Can we find common ground between spirituality and science? Ask the Liturgists, who have 250,000 podcast subscribers helping them answer that big question.
With millenials fleeing Catholic and Protestant churches in record numbers and seeking new ways to share their faith, science writer Mike McHargue and Evangelical musician Michael Gungor saw an opportunity to create a new community. The Liturgists is a monthly examination of what it means to be a follower of Christ in the modern world, with Mike and Michael bringing on guests from the secular and religious world to accompany them on their journey.
On each episode of the podcast, they choose a topic and wrestle with it from a variety of perspectives. Shows about body image and climate science alternate with episodes on eschatology or the history of violence in Christianity.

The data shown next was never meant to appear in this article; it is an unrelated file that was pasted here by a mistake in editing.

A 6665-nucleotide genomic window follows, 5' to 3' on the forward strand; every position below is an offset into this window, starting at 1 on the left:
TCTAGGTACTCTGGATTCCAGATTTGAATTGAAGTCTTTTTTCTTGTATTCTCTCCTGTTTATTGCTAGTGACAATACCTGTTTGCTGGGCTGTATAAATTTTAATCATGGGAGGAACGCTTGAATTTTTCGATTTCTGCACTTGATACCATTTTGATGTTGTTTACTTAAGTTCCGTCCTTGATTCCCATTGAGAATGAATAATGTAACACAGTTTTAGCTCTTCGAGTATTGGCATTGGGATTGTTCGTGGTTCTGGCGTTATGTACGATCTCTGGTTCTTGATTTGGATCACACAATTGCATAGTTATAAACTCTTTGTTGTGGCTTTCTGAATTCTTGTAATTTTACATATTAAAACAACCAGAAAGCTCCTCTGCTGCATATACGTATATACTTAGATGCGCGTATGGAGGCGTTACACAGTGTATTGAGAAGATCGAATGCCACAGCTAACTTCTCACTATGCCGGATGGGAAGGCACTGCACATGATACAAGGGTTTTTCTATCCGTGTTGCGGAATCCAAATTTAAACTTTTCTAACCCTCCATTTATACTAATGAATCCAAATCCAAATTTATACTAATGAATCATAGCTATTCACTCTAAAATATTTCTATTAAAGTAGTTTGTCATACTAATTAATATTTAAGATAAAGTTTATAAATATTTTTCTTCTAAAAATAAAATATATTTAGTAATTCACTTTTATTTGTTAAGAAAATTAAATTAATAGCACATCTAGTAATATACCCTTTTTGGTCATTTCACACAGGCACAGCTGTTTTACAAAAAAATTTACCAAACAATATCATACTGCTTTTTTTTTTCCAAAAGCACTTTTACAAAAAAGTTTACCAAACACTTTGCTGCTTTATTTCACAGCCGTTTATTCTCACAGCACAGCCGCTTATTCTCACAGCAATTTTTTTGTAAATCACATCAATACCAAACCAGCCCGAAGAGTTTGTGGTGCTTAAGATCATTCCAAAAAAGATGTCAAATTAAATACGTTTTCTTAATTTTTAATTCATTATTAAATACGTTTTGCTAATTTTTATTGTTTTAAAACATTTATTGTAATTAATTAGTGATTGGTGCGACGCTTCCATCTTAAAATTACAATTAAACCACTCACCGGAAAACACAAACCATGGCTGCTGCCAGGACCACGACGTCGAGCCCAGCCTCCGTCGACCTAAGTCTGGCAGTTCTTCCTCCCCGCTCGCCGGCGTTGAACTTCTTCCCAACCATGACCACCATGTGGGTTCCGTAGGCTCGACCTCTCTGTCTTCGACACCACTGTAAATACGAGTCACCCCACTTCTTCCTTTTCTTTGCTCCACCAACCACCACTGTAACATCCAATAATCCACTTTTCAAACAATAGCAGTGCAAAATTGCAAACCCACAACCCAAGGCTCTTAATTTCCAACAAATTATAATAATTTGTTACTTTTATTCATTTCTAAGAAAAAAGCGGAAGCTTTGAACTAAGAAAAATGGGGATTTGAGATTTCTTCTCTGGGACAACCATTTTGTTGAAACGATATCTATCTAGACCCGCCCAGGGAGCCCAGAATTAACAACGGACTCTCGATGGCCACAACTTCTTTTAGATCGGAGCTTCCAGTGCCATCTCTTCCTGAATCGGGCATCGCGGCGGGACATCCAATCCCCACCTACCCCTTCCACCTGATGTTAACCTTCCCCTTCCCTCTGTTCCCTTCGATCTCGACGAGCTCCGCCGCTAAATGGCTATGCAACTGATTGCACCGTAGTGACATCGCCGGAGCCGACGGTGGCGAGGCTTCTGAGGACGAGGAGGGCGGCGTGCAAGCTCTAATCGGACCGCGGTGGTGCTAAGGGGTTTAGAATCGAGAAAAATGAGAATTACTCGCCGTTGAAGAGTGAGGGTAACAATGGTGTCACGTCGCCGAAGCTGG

Both hosts came to the project with a following – Mike from his “Ask Science Mike” podcast and Michael from the worship band he’s led with his wife since 2006. But one of the most interesting aspects of the show has been following their spiritual growth as they explore personal connections and interpretations of the Gospel.
The Liturgists regularly cracks a million downloads a month, which shows there’s tremendous interest in these heady topics even in the era of Logan Paul and Baby Shark.
They’ve built their audience by filling a niche that many people would be too scared to step into – a space for open, honest and controversial talk about religion, ethics, and culture.
The duo fund the project on Patreon, where their 5,700+ subscribers get access to guided meditations, an additional weekly podcast, and a private discussion community.
They’ve also created a pair of video workshops to provide even deeper immersion in some of the topics they’ve covered on popular episodes.
The project has branched into the physical world as well. Starting in 2017, they host Liturgists Gatherings in cities around the country. At each event, they record an episode of the podcast live before joining the attendees in meditation and discussion.
As people move away from traditional churches, a spiritual venue that offers believers and the doubting alike a place to explore and celebrate faith is a powerful thing.